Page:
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Collaborative Law Practice Center

Many people intrigued by the concept of mediation are unwilling or hesitant to proceed without an attorney, even with a neutral mediator present. Collaborative law offers a cooperative forum and yet retains the protections of individual representation. Contact an attorney experienced in collaborative law at our firm today to discuss your case.

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Frequently Asked Questions about Collaborative Law

Q: What is collaborative law?

A: Collaborative law originated in Minnesota as a way to remove a matter from the adversarial court process to allow the parties to reach a settlement cooperatively. The parties commit to work toward a resolution and each retains his or her own attorney. If the matter cannot be resolved through the collaborative law process and the case must go to court, the attorneys must withdraw from representation and each party must hire new counsel.

Q: Is the collaborative law approach used in areas besides family law?

A: Yes. In many areas of the country collaborative groups are developing processes to be used in other areas of the law such as business disputes, probate, environmental, personal injury, employment and corporate law.

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Collaborative Law - An Overview

Lawsuits can be time-consuming and expensive, and they can take an emotional toll on all of those involved. While the formalities of the traditional adversarial process may be necessary to protect the parties' interests in some cases, the parties can save themselves time, money and stress if they are willing to work together in the collaborative law process. If you believe your legal situation can best be resolved through collaborative law, contact The Law Offices of Jerome P. Ventura, P.A. in Pembroke Pines, FL, to discuss your matter. An attorney experienced in the collaborative method can review your case and help you determine the best way to seek resolution.

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Collaborative Divorce

The most significant developments in collaborative law have been in the family law arena. In fact, many people talking about "collaborative law" are actually referring to collaborative divorce.

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Collaborative Law Practice Areas

While collaborative law is most commonly used to resolve family law issues, the use of the method is expanding into more practice areas - most notably in the areas of employment law, business disputes and probate.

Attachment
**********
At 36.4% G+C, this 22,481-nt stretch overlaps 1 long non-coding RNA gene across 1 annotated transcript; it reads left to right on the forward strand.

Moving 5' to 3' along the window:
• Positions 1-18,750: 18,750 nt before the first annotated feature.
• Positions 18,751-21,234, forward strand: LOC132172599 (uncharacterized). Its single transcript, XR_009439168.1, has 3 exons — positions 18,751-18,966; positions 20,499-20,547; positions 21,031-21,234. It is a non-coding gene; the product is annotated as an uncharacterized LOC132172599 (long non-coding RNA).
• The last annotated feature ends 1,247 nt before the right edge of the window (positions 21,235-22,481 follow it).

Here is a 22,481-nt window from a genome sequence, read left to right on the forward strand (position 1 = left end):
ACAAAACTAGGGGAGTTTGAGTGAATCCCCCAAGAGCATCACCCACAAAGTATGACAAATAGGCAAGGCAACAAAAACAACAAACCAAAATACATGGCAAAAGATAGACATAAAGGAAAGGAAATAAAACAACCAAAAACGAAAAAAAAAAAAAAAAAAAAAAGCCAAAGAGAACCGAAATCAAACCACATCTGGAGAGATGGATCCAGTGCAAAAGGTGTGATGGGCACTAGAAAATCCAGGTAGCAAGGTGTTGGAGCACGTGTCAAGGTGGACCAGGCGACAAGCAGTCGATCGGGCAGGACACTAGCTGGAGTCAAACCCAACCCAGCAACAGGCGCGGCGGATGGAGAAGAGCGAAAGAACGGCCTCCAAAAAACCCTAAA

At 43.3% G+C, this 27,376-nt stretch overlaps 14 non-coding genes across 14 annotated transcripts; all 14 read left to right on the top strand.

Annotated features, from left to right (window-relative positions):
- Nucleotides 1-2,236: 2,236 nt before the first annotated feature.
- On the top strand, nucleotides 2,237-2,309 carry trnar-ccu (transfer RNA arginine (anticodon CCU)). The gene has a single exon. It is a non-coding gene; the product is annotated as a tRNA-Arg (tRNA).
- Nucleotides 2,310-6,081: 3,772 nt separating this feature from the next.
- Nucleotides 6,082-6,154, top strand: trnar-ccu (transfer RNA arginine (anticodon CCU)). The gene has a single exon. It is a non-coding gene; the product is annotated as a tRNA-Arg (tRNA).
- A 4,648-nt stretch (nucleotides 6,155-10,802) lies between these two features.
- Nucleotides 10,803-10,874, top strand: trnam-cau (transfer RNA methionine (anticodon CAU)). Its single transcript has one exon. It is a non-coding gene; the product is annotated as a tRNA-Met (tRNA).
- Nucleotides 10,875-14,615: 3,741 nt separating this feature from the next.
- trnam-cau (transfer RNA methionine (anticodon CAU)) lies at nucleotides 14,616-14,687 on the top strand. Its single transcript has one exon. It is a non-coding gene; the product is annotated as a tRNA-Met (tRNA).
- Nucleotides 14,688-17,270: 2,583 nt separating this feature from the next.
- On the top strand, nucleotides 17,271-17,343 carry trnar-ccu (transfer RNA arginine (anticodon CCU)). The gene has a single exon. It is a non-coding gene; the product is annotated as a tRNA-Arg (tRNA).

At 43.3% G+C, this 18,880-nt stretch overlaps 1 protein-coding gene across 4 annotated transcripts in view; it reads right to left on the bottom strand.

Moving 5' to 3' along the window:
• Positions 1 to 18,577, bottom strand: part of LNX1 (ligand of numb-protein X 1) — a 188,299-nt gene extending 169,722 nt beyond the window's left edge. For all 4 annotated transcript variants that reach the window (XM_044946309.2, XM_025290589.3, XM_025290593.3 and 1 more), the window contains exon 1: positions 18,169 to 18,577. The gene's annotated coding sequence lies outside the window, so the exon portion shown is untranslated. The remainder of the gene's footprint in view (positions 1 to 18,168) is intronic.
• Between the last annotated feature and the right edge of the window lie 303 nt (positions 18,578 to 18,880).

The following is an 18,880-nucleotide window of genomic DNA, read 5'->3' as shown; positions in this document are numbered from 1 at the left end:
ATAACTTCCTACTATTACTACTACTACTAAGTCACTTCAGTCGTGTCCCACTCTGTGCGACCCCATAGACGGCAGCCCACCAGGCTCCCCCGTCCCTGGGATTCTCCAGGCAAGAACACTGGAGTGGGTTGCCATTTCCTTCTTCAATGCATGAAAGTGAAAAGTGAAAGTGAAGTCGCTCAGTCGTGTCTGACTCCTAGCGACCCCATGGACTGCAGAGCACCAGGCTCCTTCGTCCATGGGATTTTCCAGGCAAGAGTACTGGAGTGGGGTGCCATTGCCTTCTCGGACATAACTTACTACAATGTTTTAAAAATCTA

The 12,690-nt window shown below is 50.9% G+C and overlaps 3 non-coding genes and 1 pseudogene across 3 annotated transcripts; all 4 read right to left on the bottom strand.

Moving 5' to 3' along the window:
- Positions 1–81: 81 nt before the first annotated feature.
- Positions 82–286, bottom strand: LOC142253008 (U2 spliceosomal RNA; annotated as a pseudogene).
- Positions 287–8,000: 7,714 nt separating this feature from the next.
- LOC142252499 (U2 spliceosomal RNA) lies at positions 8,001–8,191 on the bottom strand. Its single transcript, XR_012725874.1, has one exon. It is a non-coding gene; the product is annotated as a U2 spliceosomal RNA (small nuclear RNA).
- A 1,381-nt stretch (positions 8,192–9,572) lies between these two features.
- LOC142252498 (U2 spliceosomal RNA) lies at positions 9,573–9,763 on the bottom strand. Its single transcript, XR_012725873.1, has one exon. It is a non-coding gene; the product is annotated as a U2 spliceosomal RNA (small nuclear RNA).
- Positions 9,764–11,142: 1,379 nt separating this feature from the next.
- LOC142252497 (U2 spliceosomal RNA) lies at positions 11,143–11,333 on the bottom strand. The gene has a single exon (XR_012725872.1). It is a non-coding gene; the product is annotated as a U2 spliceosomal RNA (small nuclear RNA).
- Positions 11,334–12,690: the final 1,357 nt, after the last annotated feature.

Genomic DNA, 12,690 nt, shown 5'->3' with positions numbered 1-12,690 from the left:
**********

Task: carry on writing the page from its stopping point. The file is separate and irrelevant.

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The Development of Collaborative Law

Processes similar to collaborative law have been around a long time. In fact, the processes lawyers use in criminal law, juvenile law and child protective services have their roots in practices that incorporate many of the principles now enshrined in collaborative law.

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The Comprehensive Law Movement

Collaborative law is often considered to be one component of the comprehensive law movement. The comprehensive law movement views law from an all-inclusive, holistic perspective. Rather than simply looking at what is going on in a particular case, the comprehensive law view attempts to see beyond the short-term outcomes to the long-term effects the case may have on the parties involved.

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Collaborative Law Resource Links

ABA Collaborative Law Committee Website of the American Bar Association's Section of Dispute Resolution Collaborative Law Committee.

Collaborative Law Act Summary A summary of the Collaborative Law Act, provided by the Uniform Law Commission.

Ethical Considerations for Collaborative Lawyers The American Bar Association Committee on Ethics and Professional Responsibility's latest white paper on ethics and collaborative law.

Collaborative Law Institute of Minnesota Website of the Collaborative Law Institute of Minnesota (CLI), a non-profit organization whose mission is to "build and support a community of multidisciplinary collaborative professionals dedicated to making collaborative practice know, valued, and practiced with excellence."

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